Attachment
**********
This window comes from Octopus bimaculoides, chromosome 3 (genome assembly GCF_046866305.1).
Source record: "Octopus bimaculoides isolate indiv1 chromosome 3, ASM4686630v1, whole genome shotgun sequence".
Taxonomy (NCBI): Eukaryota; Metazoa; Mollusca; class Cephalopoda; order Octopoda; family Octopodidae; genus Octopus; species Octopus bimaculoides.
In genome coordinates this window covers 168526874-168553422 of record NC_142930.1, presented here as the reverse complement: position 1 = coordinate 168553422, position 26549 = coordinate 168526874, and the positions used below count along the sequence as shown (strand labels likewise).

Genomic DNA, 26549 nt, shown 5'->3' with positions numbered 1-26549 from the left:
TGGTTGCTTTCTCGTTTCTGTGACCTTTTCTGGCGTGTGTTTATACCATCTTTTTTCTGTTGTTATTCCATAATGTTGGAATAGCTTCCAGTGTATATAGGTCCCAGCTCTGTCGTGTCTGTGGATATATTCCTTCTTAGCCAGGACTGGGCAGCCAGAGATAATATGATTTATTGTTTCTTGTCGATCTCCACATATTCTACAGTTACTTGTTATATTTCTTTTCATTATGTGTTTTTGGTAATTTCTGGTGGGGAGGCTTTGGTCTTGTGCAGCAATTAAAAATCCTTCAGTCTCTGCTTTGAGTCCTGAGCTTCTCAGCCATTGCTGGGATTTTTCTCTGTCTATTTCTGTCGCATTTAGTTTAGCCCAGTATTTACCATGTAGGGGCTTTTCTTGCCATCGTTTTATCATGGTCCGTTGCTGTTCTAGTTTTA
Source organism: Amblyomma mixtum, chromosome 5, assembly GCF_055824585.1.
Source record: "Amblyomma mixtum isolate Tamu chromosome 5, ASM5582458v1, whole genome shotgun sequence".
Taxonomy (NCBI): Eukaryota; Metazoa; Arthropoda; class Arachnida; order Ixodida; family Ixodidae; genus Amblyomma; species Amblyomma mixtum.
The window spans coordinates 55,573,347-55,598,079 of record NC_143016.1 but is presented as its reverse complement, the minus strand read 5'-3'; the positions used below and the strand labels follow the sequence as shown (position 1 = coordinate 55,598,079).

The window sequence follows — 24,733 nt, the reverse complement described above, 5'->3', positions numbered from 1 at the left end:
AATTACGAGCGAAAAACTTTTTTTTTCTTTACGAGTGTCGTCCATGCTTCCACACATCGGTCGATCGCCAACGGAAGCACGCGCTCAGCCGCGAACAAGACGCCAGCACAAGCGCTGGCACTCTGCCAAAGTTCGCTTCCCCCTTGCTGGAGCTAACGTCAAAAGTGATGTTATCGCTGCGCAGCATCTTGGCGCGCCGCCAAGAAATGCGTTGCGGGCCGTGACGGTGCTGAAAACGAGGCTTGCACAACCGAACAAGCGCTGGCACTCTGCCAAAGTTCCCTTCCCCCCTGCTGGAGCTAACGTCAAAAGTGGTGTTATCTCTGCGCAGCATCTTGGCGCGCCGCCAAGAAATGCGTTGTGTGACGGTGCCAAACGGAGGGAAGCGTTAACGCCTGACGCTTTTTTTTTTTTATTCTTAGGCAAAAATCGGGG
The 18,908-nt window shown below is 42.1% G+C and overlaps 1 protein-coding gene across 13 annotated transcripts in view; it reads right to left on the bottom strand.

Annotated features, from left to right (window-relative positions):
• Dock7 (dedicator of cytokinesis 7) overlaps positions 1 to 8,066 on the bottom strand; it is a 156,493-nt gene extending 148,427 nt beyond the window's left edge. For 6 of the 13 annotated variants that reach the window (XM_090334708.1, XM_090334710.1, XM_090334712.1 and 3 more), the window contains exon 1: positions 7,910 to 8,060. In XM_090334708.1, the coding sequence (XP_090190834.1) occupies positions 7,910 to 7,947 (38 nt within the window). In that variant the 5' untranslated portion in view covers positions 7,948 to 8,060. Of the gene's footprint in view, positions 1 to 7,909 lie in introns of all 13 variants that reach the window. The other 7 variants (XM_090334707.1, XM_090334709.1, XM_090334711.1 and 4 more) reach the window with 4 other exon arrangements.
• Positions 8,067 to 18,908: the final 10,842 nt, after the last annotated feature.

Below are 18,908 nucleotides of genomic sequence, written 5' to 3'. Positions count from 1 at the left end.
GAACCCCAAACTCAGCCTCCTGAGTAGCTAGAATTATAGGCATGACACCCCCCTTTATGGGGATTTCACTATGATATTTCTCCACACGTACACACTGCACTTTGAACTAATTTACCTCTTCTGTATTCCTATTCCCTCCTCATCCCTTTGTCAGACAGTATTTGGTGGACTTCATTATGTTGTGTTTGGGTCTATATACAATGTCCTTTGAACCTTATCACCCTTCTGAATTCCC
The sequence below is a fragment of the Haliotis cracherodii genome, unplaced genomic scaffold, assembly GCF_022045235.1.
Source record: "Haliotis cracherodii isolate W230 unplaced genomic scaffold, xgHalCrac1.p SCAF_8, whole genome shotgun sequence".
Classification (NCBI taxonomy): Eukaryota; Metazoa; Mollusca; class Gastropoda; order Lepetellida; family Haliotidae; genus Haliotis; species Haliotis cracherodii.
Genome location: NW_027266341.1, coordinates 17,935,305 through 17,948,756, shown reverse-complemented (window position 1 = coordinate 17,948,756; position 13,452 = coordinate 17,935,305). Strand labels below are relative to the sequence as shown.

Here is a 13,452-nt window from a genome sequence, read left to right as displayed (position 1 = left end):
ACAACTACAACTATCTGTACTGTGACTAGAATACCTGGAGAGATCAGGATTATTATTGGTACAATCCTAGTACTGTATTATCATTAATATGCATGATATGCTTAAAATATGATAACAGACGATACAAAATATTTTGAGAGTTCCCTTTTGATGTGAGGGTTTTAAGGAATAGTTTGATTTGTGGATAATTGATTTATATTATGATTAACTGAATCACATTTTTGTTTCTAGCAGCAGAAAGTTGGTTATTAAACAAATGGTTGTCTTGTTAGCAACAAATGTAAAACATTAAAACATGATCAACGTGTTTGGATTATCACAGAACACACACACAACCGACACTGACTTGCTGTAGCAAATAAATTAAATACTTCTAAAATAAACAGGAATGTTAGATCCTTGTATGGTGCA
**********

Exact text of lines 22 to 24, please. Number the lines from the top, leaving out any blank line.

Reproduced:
Genome location: NW_027266341.1, coordinates 17,935,305 through 17,948,756, shown reverse-complemented (window position 1 = coordinate 17,948,756; position 13,452 = coordinate 17,935,305). Strand labels below are relative to the sequence as shown.

Here is a 13,452-nt window from a genome sequence, read left to right as displayed (position 1 = left end):
ACAACTACAACTATCTGTACTGTGACTAGAATACCTGGAGAGATCAGGATTATTATTGGTACAATCCTAGTACTGTATTATCATTAATATGCATGATATGCTTAAAATATGATAACAGACGATACAAAATATTTTGAGAGTTCCCTTTTGATGTGAGGGTTTTAAGGAATAGTTTGATTTGTGGATAATTGATTTATATTATGATTAACTGAATCACATTTTTGTTTCTAGCAGCAGAAAGTTGGTTATTAAACAAATGGTTGTCTTGTTAGCAACAAATGTAAAACATTAAAACATGATCAACGTGTTTGGATTATCACAGAACACACACACAACCGACACTGACTTGCTGTAGCAAATAAATTAAATACTTCTAAAATAAACAGGAATGTTAGATCCTTGTATGGTGCA